Another of Locke's points in his theory on property is that the creation of money allows people to own possessions that are larger than what is necessary, because money is "some lasting thing that Men might keep without spoiling, and that by mutual consent Men would take in exchange for the truly useful, but perishable Supports of Life." (pg 300) It is true that in some cases of colonization, Europeans offered to pay the natives for land and other "supports of life" with their money. However, in many such cases, the natives did not accept the money for their land, mainly because they did not understand what it was for. This often led to some disagreements between natives and Europeans, to the point of violence. However, Locke cannot entirely defend these actions, because he does make a point of saying that the exchange of money for some other object is "by mutual consent." Locke even says that in the Americas, "no such thing as Money was any where known." (pg 301) The natives, therefore, could not have given their consent.

Locke argues that because of this inability to give consent, the natives had therefore "not joyned with the rest of Mankind." (pg 299) He says that because of this, their lands in a sense "lie waste" and so "still lie in common" - something that can never happen "amongst that part of Mankind, that have consented to the Use of Money." (pg 299) With this, he attempts to justify the European taking of land from the natives who did not use money. However, this contradicts his very idea of consent, and also the afore-mentioned idea that "no one ought to harm another in his Life, Health, Liberty, or Possessions." Also, even if the natives had known enough of money to be able to give consent, they may still not have wanted to sell their lands. So, the actions of the Europeans can still be considered thievery.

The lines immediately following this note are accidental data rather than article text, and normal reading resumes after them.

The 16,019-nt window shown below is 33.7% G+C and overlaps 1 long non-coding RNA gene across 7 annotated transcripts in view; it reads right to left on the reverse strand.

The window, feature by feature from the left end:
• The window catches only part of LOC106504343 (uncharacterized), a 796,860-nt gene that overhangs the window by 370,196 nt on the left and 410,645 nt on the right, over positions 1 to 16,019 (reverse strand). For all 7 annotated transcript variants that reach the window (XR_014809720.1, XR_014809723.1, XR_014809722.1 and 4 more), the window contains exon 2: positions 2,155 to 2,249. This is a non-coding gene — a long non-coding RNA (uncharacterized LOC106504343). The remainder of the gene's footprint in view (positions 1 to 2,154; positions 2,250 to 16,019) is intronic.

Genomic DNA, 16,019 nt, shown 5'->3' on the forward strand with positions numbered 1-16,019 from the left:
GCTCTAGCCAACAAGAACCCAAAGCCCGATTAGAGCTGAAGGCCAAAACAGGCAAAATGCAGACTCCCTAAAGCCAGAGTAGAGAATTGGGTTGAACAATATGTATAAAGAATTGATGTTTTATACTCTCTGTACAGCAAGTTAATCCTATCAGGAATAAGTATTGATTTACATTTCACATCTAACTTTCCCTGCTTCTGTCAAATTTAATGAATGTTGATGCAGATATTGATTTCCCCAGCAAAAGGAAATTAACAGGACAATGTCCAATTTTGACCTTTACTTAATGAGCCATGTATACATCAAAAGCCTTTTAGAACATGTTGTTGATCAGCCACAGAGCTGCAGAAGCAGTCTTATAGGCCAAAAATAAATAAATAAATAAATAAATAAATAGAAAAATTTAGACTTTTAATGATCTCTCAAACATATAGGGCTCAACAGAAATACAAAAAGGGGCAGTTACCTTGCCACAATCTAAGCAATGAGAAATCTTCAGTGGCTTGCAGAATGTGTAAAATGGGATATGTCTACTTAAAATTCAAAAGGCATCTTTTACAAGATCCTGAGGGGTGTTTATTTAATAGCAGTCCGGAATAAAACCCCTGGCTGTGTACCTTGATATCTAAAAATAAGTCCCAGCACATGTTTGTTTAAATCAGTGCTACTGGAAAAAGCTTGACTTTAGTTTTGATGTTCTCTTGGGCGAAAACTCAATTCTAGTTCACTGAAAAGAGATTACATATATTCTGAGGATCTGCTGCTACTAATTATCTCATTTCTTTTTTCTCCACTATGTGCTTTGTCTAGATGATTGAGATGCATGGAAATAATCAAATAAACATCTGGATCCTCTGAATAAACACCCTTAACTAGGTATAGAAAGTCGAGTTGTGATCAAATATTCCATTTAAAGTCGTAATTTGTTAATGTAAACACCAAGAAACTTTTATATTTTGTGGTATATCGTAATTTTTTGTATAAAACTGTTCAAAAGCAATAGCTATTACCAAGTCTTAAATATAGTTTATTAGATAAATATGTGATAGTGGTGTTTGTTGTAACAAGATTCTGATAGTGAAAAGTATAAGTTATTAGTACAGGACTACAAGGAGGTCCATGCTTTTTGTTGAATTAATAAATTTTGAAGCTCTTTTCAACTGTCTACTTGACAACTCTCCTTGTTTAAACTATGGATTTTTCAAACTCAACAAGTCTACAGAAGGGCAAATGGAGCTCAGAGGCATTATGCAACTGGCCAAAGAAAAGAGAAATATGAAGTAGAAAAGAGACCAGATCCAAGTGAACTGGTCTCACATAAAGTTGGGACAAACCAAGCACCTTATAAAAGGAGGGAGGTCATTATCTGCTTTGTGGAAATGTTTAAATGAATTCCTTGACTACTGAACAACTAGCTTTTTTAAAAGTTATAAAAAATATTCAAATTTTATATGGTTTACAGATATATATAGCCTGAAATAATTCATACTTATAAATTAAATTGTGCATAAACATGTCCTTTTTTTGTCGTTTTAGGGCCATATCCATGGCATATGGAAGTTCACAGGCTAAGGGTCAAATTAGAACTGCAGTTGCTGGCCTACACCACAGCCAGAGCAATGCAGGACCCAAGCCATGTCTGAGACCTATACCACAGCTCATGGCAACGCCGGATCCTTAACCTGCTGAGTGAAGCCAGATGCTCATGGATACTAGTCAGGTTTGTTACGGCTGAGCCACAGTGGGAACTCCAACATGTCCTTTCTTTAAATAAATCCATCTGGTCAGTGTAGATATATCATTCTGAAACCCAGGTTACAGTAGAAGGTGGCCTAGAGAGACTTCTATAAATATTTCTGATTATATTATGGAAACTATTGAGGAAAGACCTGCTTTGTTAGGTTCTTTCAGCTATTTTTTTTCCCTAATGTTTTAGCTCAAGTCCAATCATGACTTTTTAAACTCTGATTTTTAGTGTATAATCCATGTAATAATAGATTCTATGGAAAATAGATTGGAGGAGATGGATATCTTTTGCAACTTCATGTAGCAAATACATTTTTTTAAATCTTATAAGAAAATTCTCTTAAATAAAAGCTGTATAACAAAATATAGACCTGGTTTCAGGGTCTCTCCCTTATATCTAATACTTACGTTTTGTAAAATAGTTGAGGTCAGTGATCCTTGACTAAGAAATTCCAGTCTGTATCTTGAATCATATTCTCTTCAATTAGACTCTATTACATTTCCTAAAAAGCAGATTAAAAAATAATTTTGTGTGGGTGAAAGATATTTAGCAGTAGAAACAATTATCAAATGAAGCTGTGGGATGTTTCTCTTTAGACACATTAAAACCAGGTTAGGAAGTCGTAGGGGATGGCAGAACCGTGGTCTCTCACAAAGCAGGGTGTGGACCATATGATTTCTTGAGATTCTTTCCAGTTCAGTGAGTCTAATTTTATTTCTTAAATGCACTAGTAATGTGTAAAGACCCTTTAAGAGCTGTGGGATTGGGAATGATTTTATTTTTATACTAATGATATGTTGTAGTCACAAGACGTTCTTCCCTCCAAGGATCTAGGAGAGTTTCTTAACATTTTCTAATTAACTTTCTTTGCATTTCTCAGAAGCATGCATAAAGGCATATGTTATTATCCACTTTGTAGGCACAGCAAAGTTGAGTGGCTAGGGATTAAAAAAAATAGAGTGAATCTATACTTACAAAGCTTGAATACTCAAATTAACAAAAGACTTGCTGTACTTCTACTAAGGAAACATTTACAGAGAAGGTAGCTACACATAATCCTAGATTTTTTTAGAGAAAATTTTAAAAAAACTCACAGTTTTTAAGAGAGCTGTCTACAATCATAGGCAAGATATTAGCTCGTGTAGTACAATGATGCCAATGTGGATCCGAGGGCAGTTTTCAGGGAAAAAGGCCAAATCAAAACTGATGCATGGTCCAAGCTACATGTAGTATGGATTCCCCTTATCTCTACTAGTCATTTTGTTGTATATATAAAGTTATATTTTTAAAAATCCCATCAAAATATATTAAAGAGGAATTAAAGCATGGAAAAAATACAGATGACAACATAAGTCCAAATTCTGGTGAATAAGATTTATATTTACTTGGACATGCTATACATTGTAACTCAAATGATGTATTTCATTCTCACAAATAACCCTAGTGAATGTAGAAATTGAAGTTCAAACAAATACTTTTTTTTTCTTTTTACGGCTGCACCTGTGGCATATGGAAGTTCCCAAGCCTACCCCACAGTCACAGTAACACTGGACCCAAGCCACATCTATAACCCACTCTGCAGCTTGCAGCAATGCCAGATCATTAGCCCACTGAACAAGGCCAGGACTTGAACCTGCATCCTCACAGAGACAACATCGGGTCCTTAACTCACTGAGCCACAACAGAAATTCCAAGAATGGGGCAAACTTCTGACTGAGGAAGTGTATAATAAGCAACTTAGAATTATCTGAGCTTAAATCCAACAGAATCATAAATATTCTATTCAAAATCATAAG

In conclusion, it can be said that Locke's theories of property work well merely as that - theory. They cannot be an adequate defense of the imperfect colonizer's of the Americas to which Locke tried to apply them - because those colonizers often contradicted his theories by taking more than they should have, by murdering people as their form of labor to gain property, and by attempting to take away the ability of people to consent to something because of their lack of knowledge of money. Had the Europeans followed Locke's guidelines more exactly, his theories would certainly have defended them. However, history has shown otherwise.

Locke, John. Two Treatises of Government. Cambridge University Press. New York, NY. 1960.